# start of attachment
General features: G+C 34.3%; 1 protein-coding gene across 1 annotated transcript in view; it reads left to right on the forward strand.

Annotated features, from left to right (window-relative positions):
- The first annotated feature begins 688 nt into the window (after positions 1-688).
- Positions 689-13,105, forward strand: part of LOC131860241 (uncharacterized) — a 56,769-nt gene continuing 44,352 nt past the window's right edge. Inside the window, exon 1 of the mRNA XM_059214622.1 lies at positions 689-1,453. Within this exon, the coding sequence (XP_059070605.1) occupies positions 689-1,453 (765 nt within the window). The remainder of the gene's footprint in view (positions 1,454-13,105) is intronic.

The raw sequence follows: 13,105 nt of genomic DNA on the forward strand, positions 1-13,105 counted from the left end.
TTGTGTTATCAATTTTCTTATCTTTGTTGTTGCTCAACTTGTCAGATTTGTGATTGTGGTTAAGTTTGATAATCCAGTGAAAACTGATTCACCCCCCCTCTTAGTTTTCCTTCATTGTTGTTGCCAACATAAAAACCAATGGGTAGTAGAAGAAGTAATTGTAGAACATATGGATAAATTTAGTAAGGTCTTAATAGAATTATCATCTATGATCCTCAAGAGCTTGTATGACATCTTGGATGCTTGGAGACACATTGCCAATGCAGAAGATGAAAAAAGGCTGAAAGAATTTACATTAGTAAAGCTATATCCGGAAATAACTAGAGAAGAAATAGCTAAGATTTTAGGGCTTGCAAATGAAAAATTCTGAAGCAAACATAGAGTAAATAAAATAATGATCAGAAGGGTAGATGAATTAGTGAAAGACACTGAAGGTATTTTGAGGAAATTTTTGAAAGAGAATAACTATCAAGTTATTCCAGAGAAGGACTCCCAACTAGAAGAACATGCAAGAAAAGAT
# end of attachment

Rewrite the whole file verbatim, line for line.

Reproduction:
General features: G+C 34.3%; 1 protein-coding gene across 1 annotated transcript in view; it reads left to right on the forward strand.

Annotated features, from left to right (window-relative positions):
- The first annotated feature begins 688 nt into the window (after positions 1-688).
- Positions 689-13,105, forward strand: part of LOC131860241 (uncharacterized) — a 56,769-nt gene continuing 44,352 nt past the window's right edge. Inside the window, exon 1 of the mRNA XM_059214622.1 lies at positions 689-1,453. Within this exon, the coding sequence (XP_059070605.1) occupies positions 689-1,453 (765 nt within the window). The remainder of the gene's footprint in view (positions 1,454-13,105) is intronic.

The raw sequence follows: 13,105 nt of genomic DNA on the forward strand, positions 1-13,105 counted from the left end.
TTGTGTTATCAATTTTCTTATCTTTGTTGTTGCTCAACTTGTCAGATTTGTGATTGTGGTTAAGTTTGATAATCCAGTGAAAACTGATTCACCCCCCCTCTTAGTTTTCCTTCATTGTTGTTGCCAACATAAAAACCAATGGGTAGTAGAAGAAGTAATTGTAGAACATATGGATAAATTTAGTAAGGTCTTAATAGAATTATCATCTATGATCCTCAAGAGCTTGTATGACATCTTGGATGCTTGGAGACACATTGCCAATGCAGAAGATGAAAAAAGGCTGAAAGAATTTACATTAGTAAAGCTATATCCGGAAATAACTAGAGAAGAAATAGCTAAGATTTTAGGGCTTGCAAATGAAAAATTCTGAAGCAAACATAGAGTAAATAAAATAATGATCAGAAGGGTAGATGAATTAGTGAAAGACACTGAAGGTATTTTGAGGAAATTTTTGAAAGAGAATAACTATCAAGTTATTCCAGAGAAGGACTCCCAACTAGAAGAACATGCAAGAAAAGAT